Not sure if ECB stimulus is all that important? Ever since ECB head Mario Draghi began hinting about taking action a few months ago, the relative strength of European stocks compared to U.S. stocks surged. This can be seen in the Vanguard Europe (VGK):S&P 500 SPDR Trust (SPY) price ratio.
Even international corporate bonds have been stronger than U.S. corporate bonds. While it is possible that this turn of events may simply be a global search for higher yields, there may be other forces in play; that is, yields may be more likely to decline in an area of the world where the central bank is stimulating its economy as opposed to one where the central bank is paring back (a.k.a. tapering) its stimulus. The SPDR Barclays International Corporate Bond (IBND): iShares Barclays Intermediate Credit Bond (CIU) price ratio demonstrates the trend.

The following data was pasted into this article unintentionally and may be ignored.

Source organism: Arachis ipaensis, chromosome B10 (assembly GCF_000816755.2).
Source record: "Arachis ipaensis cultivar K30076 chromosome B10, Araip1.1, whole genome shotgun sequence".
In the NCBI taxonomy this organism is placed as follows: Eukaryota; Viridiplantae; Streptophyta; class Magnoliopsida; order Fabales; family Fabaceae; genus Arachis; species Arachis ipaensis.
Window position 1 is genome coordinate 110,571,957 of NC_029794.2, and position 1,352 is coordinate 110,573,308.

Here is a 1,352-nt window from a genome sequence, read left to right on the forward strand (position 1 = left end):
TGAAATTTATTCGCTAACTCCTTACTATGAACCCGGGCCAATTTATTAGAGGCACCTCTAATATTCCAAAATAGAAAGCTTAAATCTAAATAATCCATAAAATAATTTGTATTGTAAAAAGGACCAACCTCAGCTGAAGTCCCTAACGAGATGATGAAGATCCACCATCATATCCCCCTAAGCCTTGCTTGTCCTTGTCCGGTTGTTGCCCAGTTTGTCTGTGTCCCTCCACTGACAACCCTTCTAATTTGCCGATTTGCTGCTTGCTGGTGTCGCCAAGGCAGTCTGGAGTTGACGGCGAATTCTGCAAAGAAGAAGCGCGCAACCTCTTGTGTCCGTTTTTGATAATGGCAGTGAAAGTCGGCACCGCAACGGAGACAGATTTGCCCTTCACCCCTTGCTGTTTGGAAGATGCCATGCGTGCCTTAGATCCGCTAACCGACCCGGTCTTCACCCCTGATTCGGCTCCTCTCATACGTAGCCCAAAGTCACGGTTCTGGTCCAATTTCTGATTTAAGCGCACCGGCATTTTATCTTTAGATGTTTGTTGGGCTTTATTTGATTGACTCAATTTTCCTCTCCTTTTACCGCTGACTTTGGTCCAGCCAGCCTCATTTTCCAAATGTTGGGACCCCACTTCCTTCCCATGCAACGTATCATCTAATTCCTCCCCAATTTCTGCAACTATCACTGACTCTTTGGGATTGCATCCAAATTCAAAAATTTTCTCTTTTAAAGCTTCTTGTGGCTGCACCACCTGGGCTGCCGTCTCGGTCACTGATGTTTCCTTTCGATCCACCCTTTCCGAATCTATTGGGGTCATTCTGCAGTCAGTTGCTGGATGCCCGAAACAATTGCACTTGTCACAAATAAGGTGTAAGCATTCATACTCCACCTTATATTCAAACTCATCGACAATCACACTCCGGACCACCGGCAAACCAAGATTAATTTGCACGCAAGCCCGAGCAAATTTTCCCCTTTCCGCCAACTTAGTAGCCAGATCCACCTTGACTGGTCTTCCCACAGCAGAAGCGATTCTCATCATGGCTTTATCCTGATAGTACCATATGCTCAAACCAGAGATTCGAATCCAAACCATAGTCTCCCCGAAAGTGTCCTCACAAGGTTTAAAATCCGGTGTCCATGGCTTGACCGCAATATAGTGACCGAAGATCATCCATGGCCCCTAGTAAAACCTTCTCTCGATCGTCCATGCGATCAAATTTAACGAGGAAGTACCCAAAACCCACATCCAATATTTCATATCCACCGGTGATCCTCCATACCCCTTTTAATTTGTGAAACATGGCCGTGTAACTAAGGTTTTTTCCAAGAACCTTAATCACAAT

It’s not just Europe either. The Asia-Pacific region (excl Japan) has also been picking up momentum. (See the iShares MSCI Pacific Ex-Japan:S&P 500 SPDR Trust price ratio below). Recent intrigue can be tied to attractive share prices, China financial market reforms as well as speculation that the Chinese economy may have hit its lowest ebb.
Since the 2014 year began, I have owned a number of ETFs for my clients that are benefiting from shifting tides. In many instances, I combined single-country funds like iShares MSCI New Zealand (ENZL) with broad-bsaed international assets like Vanguard FTSE All-World (VEU). The approach has allowed me to overweight high conviction assets while simultaneously maintaining a diversified presence globally.